All of this is excellent in the short term to help you up your game, but problems can arise when you are constantly stressed due to the continuous release of hormones. You can end up feeling tired all the time, not sleeping well, develop muscle aches and pains (usually back and neck) and suffer with headaches. You might also find that you have symptoms of acid reflux (heartburn) or get an upset stomach. Longer term, it can increase your risk of developing high blood pressure and heart disease.

You might notice that you keep getting ill, this is because cortisol and other hormones released over a continuous period of time can weaken your immune system. You also probably haven’t had enough time to rest. If you are feeling like this, listen to your body as it is trying to tell you something.

Being stressed can affect your mental health too. Emotionally you might find yourself withdrawing or feeling like you are walking around in a bit of a daze. Feeling like you are unable to cope is common, and you might even feel very anxious or depressed. It is important that you speak to your doctor if you are feeling like this, as they will be able to help.

The best way to deal with stress is to identify it early and make long term changes to the way you do things. Lets face it, you probably won’t be able to take away most of the things that make you stressed but you can ALWAYS deal with things in a better way.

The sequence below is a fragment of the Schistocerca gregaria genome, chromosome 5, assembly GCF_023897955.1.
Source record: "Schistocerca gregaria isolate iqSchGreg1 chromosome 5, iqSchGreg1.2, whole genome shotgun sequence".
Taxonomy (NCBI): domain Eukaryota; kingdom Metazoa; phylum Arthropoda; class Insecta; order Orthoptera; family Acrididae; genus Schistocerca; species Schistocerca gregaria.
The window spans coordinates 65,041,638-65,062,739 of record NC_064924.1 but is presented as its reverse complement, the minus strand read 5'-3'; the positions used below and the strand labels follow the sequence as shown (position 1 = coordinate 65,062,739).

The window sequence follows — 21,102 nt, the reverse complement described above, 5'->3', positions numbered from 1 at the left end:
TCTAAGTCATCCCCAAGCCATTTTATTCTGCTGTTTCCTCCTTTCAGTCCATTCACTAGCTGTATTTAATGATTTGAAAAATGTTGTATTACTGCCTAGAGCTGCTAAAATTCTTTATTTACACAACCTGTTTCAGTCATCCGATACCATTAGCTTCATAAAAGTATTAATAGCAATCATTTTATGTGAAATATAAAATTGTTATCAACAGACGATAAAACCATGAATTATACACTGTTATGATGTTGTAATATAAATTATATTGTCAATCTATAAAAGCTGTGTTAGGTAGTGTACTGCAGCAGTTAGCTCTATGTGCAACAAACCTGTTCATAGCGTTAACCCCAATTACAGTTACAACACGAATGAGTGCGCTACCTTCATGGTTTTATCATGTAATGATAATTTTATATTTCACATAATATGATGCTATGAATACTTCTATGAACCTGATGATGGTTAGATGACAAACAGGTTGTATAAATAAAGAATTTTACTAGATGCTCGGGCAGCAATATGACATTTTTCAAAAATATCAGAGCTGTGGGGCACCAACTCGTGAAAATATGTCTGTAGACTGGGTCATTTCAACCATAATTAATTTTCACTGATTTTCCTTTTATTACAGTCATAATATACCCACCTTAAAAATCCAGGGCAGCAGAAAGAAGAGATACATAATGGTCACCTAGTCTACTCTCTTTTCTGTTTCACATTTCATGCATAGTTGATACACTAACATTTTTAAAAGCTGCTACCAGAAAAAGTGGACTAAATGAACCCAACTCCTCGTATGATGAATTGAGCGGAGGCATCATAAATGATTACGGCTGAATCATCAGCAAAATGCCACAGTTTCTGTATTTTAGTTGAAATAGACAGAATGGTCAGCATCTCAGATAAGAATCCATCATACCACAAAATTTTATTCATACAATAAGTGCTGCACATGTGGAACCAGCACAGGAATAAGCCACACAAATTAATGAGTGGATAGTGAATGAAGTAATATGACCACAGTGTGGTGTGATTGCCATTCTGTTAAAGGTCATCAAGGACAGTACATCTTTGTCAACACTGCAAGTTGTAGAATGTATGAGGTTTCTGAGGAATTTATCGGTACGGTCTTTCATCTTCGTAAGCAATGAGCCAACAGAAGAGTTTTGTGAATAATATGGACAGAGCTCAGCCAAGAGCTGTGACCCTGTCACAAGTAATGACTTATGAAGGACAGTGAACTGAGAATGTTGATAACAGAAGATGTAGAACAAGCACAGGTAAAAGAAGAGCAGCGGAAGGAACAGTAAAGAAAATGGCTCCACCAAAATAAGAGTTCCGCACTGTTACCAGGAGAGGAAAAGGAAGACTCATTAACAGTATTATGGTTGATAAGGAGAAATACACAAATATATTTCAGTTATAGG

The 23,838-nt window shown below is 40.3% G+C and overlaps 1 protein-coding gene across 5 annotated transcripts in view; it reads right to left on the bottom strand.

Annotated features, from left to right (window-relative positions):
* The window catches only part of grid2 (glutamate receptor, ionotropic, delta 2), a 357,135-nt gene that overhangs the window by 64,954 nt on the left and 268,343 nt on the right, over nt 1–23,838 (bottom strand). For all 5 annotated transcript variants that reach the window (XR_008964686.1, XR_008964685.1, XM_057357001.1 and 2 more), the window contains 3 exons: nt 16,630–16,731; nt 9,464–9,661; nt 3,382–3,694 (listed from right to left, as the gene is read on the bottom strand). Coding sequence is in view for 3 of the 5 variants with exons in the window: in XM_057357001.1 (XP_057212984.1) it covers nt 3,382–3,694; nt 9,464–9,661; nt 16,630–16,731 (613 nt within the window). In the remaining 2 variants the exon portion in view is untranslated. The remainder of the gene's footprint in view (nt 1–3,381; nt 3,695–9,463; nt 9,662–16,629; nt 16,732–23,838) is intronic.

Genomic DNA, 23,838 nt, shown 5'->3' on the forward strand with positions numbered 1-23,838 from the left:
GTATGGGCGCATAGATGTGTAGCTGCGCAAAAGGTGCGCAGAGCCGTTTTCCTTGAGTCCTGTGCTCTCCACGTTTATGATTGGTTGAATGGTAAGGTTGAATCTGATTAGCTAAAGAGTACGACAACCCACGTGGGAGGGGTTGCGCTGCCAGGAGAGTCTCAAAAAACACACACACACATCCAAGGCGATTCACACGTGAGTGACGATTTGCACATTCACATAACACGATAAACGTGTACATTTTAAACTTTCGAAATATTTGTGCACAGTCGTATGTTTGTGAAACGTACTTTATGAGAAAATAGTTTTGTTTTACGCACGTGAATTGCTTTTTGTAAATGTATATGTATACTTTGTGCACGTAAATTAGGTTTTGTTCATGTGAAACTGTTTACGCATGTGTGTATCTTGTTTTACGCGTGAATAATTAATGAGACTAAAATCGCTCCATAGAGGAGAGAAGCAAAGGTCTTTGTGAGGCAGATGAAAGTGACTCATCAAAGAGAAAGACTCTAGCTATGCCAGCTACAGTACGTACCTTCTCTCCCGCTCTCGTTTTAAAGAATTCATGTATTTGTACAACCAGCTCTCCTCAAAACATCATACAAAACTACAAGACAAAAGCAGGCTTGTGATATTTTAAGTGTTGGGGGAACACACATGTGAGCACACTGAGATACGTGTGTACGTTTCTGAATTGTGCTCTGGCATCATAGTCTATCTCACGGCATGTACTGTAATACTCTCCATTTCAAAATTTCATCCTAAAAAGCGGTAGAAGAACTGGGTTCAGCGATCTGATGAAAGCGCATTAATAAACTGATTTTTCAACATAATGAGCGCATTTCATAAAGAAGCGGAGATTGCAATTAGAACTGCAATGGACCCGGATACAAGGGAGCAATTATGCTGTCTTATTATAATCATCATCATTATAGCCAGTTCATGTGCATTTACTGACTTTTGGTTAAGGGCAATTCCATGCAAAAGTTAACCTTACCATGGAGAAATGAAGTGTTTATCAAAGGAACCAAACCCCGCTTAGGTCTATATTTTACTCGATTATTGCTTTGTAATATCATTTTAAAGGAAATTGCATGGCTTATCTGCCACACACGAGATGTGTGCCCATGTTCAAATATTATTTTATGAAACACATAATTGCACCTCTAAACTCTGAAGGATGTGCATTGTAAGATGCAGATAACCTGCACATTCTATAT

First and foremost, try and avoid picking up (or returning to) bad habits like smoking, drinking excessive amounts of alcohol or using other recreational drugs. It might be tempting but it’s just not worth it, and in the long run you will end up feeling worse.

Exercise  – This might be difficult to fit in to your busy schedule, but try to get moving wherever and however you can. Exercise itself is known to relieve stress and it releases natural endorphins to make you feel more positive. It can help you to feel more focused, self confident and motivated and help improve your quality of sleep.

Eat well –  you are what you eat and it will affect how you feel. Try and avoid refined sugars, which are found in processed foods, as these can cause energy crashes that might leave you feeling unnecessarily tired and irritable. Opt instead for a handful of nuts, some dark chocolate or a banana. Avoid comfort eating – easier said than done I know! Try also cutting down your caffeine intake (although you might feel you need more of it) because it is a stimulant and can make your feeling of stress worse.